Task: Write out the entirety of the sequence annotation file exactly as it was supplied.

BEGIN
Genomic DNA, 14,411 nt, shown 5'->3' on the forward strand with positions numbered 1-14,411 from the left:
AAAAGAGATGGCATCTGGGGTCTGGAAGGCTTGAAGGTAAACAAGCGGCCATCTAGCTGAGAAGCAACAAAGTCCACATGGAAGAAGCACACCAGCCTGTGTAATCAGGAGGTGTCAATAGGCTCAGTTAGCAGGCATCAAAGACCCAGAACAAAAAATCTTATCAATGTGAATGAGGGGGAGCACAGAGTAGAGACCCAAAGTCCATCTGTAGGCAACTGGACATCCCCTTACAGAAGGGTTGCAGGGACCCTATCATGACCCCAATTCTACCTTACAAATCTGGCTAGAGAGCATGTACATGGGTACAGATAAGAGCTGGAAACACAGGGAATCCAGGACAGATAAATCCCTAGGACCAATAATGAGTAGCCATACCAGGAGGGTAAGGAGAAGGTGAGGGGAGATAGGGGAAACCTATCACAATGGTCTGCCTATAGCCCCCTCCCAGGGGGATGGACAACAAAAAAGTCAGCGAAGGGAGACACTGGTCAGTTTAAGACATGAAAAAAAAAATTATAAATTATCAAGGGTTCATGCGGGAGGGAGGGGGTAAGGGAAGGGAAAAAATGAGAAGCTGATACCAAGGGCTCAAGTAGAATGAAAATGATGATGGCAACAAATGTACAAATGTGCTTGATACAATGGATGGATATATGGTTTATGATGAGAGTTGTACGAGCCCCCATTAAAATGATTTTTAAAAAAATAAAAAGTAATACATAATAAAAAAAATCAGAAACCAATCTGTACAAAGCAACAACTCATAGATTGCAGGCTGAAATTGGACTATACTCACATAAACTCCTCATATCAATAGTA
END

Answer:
Genomic DNA, 14,411 nt, shown 5'->3' on the forward strand with positions numbered 1-14,411 from the left:
AAAAGAGATGGCATCTGGGGTCTGGAAGGCTTGAAGGTAAACAAGCGGCCATCTAGCTGAGAAGCAACAAAGTCCACATGGAAGAAGCACACCAGCCTGTGTAATCAGGAGGTGTCAATAGGCTCAGTTAGCAGGCATCAAAGACCCAGAACAAAAAATCTTATCAATGTGAATGAGGGGGAGCACAGAGTAGAGACCCAAAGTCCATCTGTAGGCAACTGGACATCCCCTTACAGAAGGGTTGCAGGGACCCTATCATGACCCCAATTCTACCTTACAAATCTGGCTAGAGAGCATGTACATGGGTACAGATAAGAGCTGGAAACACAGGGAATCCAGGACAGATAAATCCCTAGGACCAATAATGAGTAGCCATACCAGGAGGGTAAGGAGAAGGTGAGGGGAGATAGGGGAAACCTATCACAATGGTCTGCCTATAGCCCCCTCCCAGGGGGATGGACAACAAAAAAGTCAGCGAAGGGAGACACTGGTCAGTTTAAGACATGAAAAAAAAAATTATAAATTATCAAGGGTTCATGCGGGAGGGAGGGGGTAAGGGAAGGGAAAAAATGAGAAGCTGATACCAAGGGCTCAAGTAGAATGAAAATGATGATGGCAACAAATGTACAAATGTGCTTGATACAATGGATGGATATATGGTTTATGATGAGAGTTGTACGAGCCCCCATTAAAATGATTTTTAAAAAAATAAAAAGTAATACATAATAAAAAAAATCAGAAACCAATCTGTACAAAGCAACAACTCATAGATTGCAGGCTGAAATTGGACTATACTCACATAAACTCCTCATATCAATAGTA